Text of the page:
Dad and Me
1 May 2012
Scope has joined forces with Netbuddy to launch a new Dad and Me project designed to lift the lid on male caring.
With the focus too often on the role of their female counterparts, the project is designed to scratch beneath the surface and find out what dads think and how they’re coping.
An estimated one in 20 children in the UK are disabled (that equates to about 770,000 children) and means as much as 5% of the population could be carer dads.
The campaign is a partnership between Netbuddy and Scope - two charities providing support to those caring for disabled relatives.
Little is known about the father’s role in caring for disabled children or adults, so the survey will reveal their thoughts and challenges.
“When it comes to caring, the male role can often be overlooked,” says Deborah Gundle, Netbuddy Founder.
“We are calling on dads to speak out about how they care for their loved ones in order to ensure they are getting the support they need and help us build a stronger community where dads can work together, sharing advice and tips.”
With Father’s Day coming up, families across the country will be celebrating their dads and saying thank you for all they do. The Dad and Me project wants to use this special time to offer a platform for fathers to air their thoughts and opinions, and unveil the wide-ranging support that fathers give to their children, whether young or grown up, each and every day.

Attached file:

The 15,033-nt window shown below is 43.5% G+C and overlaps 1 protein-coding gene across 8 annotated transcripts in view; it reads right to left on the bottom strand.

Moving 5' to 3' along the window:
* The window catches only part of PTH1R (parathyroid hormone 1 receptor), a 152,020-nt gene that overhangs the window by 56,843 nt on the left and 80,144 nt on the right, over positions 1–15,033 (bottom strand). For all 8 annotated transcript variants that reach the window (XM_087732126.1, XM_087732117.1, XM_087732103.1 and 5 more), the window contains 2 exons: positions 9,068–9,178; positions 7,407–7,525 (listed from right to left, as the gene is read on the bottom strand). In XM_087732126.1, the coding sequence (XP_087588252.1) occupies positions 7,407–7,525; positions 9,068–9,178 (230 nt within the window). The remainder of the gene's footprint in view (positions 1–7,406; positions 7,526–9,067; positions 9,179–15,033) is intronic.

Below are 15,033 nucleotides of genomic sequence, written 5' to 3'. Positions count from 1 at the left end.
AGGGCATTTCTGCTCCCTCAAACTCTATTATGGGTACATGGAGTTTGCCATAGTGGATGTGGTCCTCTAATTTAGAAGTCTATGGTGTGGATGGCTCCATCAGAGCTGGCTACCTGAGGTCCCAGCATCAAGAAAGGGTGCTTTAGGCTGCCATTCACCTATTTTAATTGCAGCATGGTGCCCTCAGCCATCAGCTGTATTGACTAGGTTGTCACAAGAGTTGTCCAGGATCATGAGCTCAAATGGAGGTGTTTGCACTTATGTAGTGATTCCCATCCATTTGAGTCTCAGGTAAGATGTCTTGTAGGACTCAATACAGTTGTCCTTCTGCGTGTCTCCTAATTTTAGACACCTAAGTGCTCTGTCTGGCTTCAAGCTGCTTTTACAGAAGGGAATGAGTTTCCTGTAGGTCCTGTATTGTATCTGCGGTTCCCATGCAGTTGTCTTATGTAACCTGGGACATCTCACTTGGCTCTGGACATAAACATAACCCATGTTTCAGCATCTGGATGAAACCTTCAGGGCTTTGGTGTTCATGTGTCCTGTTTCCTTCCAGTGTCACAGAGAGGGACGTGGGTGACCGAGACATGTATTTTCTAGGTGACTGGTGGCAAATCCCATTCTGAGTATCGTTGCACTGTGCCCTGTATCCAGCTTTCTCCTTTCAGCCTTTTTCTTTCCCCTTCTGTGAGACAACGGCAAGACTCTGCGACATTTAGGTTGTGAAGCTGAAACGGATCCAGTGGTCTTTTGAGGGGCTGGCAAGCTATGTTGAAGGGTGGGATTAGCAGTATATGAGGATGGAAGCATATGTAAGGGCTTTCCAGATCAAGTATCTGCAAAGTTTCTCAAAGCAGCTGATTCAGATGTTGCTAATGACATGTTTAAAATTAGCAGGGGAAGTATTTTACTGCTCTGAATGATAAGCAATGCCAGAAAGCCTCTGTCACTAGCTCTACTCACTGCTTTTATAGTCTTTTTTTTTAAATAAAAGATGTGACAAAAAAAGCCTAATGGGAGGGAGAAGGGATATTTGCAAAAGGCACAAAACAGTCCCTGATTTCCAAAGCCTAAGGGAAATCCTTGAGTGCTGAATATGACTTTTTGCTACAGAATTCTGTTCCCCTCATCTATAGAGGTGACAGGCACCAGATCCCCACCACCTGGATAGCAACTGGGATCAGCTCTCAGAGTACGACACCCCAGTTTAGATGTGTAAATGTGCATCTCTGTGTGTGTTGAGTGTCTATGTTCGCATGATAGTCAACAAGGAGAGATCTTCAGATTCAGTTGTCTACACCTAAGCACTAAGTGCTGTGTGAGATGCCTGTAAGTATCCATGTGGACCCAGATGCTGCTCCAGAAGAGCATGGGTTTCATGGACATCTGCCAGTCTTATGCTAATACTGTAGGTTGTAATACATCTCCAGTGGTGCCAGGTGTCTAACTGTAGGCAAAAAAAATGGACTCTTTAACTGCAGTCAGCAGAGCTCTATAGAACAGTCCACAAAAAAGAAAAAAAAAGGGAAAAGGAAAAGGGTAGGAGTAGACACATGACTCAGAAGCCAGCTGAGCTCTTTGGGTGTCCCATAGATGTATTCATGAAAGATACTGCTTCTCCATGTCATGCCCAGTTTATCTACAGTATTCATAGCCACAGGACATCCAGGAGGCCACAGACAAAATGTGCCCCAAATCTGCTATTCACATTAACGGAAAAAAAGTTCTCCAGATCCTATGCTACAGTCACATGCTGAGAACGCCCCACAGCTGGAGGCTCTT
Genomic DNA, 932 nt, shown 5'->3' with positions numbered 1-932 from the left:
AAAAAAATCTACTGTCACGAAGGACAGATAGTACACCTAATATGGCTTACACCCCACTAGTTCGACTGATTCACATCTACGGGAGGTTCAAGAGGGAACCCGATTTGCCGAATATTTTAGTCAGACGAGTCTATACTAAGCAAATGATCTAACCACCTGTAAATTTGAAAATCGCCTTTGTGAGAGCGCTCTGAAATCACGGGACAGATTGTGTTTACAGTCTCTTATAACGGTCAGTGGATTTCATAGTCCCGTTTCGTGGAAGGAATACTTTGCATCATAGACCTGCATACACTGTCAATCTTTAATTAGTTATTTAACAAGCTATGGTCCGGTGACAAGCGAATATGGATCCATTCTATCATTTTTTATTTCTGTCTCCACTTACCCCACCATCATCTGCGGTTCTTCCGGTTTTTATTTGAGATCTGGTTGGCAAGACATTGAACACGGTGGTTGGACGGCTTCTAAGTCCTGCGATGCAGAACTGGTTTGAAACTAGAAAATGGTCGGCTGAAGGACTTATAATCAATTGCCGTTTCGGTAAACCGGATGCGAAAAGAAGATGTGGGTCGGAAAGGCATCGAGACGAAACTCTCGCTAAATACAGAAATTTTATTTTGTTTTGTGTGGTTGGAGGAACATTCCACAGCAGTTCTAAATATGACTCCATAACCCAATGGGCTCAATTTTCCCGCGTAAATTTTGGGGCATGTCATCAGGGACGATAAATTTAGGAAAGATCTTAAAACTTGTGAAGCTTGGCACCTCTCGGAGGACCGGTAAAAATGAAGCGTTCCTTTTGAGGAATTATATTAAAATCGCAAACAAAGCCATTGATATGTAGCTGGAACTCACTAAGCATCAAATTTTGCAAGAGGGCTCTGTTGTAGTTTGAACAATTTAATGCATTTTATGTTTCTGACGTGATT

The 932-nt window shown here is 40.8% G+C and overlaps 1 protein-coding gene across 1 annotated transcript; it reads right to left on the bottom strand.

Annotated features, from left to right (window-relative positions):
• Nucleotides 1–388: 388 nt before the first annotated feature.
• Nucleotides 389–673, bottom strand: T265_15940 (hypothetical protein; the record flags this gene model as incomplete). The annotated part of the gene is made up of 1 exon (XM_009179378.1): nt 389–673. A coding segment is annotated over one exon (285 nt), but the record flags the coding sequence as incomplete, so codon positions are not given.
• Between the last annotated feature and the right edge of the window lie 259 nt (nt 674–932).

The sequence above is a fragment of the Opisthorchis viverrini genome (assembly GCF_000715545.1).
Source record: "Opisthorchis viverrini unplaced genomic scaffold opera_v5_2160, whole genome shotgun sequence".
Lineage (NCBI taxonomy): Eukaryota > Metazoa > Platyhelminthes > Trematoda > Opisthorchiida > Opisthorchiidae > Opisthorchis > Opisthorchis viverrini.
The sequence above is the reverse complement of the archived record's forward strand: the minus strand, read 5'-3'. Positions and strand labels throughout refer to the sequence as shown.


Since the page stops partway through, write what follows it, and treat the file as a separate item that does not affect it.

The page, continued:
It will cover questions and issues such as:
- Do dads feel as confident as mums?
- Do their employers and work colleagues know they care for a disabled child?
- Do they feel that they can talk to others easily if things are tough?
- What would make dads more confident as carers?
“These are all questions we need to ask of dad carers to find out what can be done to help them, and the person they care for, live happy, fulfilled and safe lives,” Deborah continues.
“We all know dads are amazing when it comes to fixing broken toys or building tree houses, but caring for someone with a learning disability can be a whole new world.
"Although there is some recognition for dads, we’re hoping to create a greater awareness of gender roles in caring and the impact of male carers. They should be receiving much more attention and get the same level of help and advice.
"We hope this survey will show the breadth of their talents and caring nature when it comes to looking after children with challenging needs.”
The results will form part of a wider Dad and Me campaign for Netbuddy and Scope to help change common misperceptions and actively promote the important role of male carers.
Survey results will be posted here in due course.
Notes to the Editor:
www.netbuddy.org.uk is an award-winning website for parents, carers and learning disability professionals. It is a space to find practical ideas, swap tips and access information on all aspects of supporting people with learning disabilities.
Information on the site is submitted by people with first-hand experience of learning disabilities. You’ll find a multitude of helpful tips on a range of subjects, from brushing teeth to dealing with challenging behaviour.